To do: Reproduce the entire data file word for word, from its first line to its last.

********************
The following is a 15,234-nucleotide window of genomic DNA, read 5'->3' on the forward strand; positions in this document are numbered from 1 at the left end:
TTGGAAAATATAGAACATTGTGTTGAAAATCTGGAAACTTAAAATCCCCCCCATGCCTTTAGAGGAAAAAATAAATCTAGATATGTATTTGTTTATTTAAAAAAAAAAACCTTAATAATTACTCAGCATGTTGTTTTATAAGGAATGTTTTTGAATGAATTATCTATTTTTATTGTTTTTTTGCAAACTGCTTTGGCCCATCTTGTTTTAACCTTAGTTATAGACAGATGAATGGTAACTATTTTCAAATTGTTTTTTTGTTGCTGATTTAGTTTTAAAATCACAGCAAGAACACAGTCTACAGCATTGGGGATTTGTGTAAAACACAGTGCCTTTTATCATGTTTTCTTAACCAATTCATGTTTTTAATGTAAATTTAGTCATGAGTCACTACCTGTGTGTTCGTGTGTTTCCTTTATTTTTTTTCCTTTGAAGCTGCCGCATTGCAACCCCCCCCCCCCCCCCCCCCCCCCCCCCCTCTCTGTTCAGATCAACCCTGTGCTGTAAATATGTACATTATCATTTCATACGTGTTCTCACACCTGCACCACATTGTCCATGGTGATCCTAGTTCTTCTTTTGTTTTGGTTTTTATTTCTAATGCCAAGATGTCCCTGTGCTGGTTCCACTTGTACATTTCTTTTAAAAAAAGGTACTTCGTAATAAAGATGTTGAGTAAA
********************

The following is a 15,234-nucleotide window of genomic DNA, read 5'->3' on the forward strand; positions in this document are numbered from 1 at the left end:
TTGGAAAATATAGAACATTGTGTTGAAAATCTGGAAACTTAAAATCCCCCCCATGCCTTTAGAGGAAAAAATAAATCTAGATATGTATTTGTTTATTTAAAAAAAAAAACCTTAATAATTACTCAGCATGTTGTTTTATAAGGAATGTTTTTGAATGAATTATCTATTTTTATTGTTTTTTTGCAAACTGCTTTGGCCCATCTTGTTTTAACCTTAGTTATAGACAGATGAATGGTAACTATTTTCAAATTGTTTTTTTGTTGCTGATTTAGTTTTAAAATCACAGCAAGAACACAGTCTACAGCATTGGGGATTTGTGTAAAACACAGTGCCTTTTATCATGTTTTCTTAACCAATTCATGTTTTTAATGTAAATTTAGTCATGAGTCACTACCTGTGTGTTCGTGTGTTTCCTTTATTTTTTTTCCTTTGAAGCTGCCGCATTGCAACCCCCCCCCCCCCCCCCCCCCCCCCCCCCTCTCTGTTCAGATCAACCCTGTGCTGTAAATATGTACATTATCATTTCATACGTGTTCTCACACCTGCACCACATTGTCCATGGTGATCCTAGTTCTTCTTTTGTTTTGGTTTTTATTTCTAATGCCAAGATGTCCCTGTGCTGGTTCCACTTGTACATTTCTTTTAAAAAAAGGTACTTCGTAATAAAGATGTTGAGTAAA